After Jesus' childhood, Mary is conspicuous in her absence, except for sometimes being mentioned as one of the women who followed Jesus. Except for the Nativity, practically every incident involving Jesus' mother in the books of Matthew, Mark, Luke, and John has been detailed here. There is no record of Jesus returning to her after his resurrection, and in the remainder of the New Testament, she is mentioned only once.
None of this is intended to denigrate Mary. It is merely intended to show that Jesus' relationship with his blood relatives—including his mother—was far closer to normal than we have been led to believe.
When it came time to gather his chosen family (his disciples), Jesus concerned himself not at all with what their "traditional" families (that is, their blood relatives) might think, say, be, or feel.

As Jesus was walking beside the Sea of Galilee, he saw two brothers, Simon called Peter and his brother Andrew. They were casting a net into the lake, for they were fishermen. "Come, follow me," Jesus said, "and I will make you fishers of men." At once they left their nets and followed him. Going on from there, he saw two other brothers, James son of Zebedee and his brother John. They were in a boat with their father Zebedee, preparing their nets. Jesus called them, and immediately they left the boat and their father and followed him. (Matthew 4:18–22)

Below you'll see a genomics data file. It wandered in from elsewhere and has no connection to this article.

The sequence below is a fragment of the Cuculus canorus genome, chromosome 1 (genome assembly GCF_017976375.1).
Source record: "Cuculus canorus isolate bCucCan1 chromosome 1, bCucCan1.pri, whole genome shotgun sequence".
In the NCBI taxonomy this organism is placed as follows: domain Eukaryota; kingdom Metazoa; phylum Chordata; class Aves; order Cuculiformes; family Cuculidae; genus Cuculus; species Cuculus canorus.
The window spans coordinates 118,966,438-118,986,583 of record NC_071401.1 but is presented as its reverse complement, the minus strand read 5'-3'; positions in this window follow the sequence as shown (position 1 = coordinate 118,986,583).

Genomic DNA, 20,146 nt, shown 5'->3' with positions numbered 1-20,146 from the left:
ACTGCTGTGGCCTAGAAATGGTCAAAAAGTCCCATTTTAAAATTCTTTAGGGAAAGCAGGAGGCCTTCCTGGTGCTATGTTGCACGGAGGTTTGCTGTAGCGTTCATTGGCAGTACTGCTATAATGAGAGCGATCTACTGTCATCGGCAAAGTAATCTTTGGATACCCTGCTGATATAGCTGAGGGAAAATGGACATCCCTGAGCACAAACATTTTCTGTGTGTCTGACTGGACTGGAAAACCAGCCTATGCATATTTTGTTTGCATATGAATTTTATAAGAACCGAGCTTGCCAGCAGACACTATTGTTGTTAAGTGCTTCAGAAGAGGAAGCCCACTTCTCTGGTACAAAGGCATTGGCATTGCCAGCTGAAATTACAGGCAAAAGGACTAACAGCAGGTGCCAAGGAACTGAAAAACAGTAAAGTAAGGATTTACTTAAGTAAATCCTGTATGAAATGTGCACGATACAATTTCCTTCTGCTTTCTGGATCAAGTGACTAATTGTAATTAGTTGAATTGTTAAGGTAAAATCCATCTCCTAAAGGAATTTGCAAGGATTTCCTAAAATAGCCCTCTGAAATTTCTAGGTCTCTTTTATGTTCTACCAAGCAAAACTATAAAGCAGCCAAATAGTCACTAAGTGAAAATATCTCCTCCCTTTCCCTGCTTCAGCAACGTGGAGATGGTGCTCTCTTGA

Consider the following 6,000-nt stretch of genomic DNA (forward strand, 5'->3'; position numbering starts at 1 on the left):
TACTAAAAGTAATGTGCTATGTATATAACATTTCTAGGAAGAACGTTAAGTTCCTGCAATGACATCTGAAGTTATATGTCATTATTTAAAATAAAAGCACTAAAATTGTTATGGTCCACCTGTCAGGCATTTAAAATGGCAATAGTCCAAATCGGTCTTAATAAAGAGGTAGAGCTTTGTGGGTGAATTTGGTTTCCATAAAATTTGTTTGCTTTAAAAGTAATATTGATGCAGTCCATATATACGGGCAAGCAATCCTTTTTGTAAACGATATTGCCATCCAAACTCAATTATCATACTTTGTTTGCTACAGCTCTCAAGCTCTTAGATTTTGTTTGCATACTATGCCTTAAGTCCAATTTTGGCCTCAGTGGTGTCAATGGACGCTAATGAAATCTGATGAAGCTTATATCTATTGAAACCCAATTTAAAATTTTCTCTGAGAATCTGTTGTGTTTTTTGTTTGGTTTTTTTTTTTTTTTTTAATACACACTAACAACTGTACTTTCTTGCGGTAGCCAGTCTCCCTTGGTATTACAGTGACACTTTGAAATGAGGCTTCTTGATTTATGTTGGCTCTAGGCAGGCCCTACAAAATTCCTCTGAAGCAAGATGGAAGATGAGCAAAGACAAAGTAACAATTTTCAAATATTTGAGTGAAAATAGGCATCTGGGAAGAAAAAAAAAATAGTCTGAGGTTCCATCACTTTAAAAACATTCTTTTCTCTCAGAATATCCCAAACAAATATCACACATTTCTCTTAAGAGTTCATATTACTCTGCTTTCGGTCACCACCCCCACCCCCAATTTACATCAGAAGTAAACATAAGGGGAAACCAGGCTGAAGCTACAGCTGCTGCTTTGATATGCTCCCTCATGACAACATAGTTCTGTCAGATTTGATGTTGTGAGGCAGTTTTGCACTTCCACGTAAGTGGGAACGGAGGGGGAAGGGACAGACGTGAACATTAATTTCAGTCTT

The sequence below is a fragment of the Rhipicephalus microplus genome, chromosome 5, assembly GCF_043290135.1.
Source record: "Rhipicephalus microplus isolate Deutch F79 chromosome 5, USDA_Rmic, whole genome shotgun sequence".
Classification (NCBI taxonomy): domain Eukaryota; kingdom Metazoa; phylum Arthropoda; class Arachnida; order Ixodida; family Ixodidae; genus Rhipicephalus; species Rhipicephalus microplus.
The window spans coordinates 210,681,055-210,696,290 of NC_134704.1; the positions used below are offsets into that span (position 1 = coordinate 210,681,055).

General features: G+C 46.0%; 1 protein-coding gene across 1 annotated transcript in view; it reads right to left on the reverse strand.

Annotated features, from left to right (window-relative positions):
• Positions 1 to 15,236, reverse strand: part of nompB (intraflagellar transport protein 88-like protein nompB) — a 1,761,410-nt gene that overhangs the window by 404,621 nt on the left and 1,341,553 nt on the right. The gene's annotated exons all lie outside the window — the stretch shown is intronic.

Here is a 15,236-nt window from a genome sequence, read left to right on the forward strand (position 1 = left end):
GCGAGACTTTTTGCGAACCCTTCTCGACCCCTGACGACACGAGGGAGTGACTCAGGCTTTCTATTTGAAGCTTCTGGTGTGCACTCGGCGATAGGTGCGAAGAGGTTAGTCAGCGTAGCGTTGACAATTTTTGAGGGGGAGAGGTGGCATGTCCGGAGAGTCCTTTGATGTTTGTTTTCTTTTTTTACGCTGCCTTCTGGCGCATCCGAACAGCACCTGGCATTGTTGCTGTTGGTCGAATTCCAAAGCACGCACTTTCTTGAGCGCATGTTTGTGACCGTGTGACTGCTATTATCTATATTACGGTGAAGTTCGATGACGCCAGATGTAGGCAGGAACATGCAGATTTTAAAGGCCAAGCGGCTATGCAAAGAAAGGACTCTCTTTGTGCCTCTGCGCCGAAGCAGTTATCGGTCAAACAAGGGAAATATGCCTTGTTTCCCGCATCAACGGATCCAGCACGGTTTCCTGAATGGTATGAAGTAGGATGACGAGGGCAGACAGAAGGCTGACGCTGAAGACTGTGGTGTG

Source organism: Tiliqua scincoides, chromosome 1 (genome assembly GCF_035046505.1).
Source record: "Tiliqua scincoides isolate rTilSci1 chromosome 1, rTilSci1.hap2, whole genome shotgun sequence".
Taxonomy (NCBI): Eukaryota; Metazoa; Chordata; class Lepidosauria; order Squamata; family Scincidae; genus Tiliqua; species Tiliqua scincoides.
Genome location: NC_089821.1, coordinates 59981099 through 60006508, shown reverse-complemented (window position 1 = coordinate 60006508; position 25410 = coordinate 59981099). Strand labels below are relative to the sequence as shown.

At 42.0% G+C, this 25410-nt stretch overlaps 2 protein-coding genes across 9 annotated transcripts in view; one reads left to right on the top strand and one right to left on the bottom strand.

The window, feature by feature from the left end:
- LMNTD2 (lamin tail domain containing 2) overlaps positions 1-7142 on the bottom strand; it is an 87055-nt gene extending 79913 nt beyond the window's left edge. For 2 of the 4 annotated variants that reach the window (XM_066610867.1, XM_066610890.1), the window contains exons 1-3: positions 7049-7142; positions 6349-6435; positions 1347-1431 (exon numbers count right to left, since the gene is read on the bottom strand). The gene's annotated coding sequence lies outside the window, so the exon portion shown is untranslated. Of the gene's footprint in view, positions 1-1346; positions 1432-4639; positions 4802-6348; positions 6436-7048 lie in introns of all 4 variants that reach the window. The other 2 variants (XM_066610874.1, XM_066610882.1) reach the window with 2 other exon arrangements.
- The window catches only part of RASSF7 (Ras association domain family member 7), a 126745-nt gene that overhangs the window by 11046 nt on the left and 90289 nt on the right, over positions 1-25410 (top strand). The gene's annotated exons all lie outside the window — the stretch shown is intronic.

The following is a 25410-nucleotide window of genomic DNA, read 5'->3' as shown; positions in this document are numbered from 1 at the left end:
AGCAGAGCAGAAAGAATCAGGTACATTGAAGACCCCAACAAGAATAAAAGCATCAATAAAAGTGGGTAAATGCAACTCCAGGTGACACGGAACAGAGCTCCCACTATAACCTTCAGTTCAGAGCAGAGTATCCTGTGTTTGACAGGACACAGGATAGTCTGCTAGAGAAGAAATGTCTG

Peter said to him, "We have left all we had to follow you!"

"Family" this and "family" that.
If I had a family I'd be furious that
moral busybodies are taking
the perfectly good word family
and using it as a code for censorship
the same way "states' rights"
was used to disguise racism
in the mid-sixties.

"I tell you the truth," Jesus said to them, "no one who has left home or wife or brothers or parents or children for the sake of the kingdom of God will fail to receive many times as much in this age and, in the age to come, eternal life." (Luke 18:28–30)

Still another said, "I will follow you, Lord; but first let me go back and say good-by to my family." Jesus replied, "No one who puts his hand to the plow and looks back is fit for service in the kingdom of God." (Luke 9:61–62)

Another disciple said to him, "Lord, first let me go and bury my father." But Jesus told him, "Follow me, and let the dead bury their own dead." (Matthew 8:21–22)

"If anyone comes to me and does not hate his father and mother, his wife and children, his brothers and sisters—yes, even his own life—he cannot be my disciple." (Luke 14:26)

"For I have come to turn `a man against his father, a daughter against her mother, a daughter-in-law against her mother-in-law—a man's enemies will be the members of his own household.'" (Matthew 10:35–36)